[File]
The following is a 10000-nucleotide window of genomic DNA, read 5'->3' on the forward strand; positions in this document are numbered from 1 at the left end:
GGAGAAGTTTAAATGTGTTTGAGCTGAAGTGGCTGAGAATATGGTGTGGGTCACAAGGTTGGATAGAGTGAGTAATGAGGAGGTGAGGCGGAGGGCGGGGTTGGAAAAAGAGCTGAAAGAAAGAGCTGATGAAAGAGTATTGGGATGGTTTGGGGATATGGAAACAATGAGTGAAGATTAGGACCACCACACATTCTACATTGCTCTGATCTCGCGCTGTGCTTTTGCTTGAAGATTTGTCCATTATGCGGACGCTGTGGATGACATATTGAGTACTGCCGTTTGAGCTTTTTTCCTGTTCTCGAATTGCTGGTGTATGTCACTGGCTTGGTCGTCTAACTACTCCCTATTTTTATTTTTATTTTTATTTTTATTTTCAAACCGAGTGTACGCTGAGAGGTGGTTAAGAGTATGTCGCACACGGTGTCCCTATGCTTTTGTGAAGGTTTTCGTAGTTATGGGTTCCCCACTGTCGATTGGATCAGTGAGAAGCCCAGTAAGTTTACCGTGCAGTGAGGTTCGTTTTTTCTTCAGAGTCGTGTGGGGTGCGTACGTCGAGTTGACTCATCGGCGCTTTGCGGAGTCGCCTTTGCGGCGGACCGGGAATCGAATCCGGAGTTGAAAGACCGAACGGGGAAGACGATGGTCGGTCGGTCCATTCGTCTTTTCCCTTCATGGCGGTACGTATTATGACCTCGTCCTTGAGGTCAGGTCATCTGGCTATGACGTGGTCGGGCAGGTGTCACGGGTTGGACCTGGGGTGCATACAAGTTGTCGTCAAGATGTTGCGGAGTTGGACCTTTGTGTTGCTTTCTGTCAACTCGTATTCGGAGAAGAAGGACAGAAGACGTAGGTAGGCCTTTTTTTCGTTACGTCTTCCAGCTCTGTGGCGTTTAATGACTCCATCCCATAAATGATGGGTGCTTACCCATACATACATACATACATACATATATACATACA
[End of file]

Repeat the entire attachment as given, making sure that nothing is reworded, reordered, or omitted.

The following is a 10000-nucleotide window of genomic DNA, read 5'->3' on the forward strand; positions in this document are numbered from 1 at the left end:
GGAGAAGTTTAAATGTGTTTGAGCTGAAGTGGCTGAGAATATGGTGTGGGTCACAAGGTTGGATAGAGTGAGTAATGAGGAGGTGAGGCGGAGGGCGGGGTTGGAAAAAGAGCTGAAAGAAAGAGCTGATGAAAGAGTATTGGGATGGTTTGGGGATATGGAAACAATGAGTGAAGATTAGGACCACCACACATTCTACATTGCTCTGATCTCGCGCTGTGCTTTTGCTTGAAGATTTGTCCATTATGCGGACGCTGTGGATGACATATTGAGTACTGCCGTTTGAGCTTTTTTCCTGTTCTCGAATTGCTGGTGTATGTCACTGGCTTGGTCGTCTAACTACTCCCTATTTTTATTTTTATTTTTATTTTTATTTTCAAACCGAGTGTACGCTGAGAGGTGGTTAAGAGTATGTCGCACACGGTGTCCCTATGCTTTTGTGAAGGTTTTCGTAGTTATGGGTTCCCCACTGTCGATTGGATCAGTGAGAAGCCCAGTAAGTTTACCGTGCAGTGAGGTTCGTTTTTTCTTCAGAGTCGTGTGGGGTGCGTACGTCGAGTTGACTCATCGGCGCTTTGCGGAGTCGCCTTTGCGGCGGACCGGGAATCGAATCCGGAGTTGAAAGACCGAACGGGGAAGACGATGGTCGGTCGGTCCATTCGTCTTTTCCCTTCATGGCGGTACGTATTATGACCTCGTCCTTGAGGTCAGGTCATCTGGCTATGACGTGGTCGGGCAGGTGTCACGGGTTGGACCTGGGGTGCATACAAGTTGTCGTCAAGATGTTGCGGAGTTGGACCTTTGTGTTGCTTTCTGTCAACTCGTATTCGGAGAAGAAGGACAGAAGACGTAGGTAGGCCTTTTTTTCGTTACGTCTTCCAGCTCTGTGGCGTTTAATGACTCCATCCCATAAATGATGGGTGCTTACCCATACATACATACATACATACATATATACATACA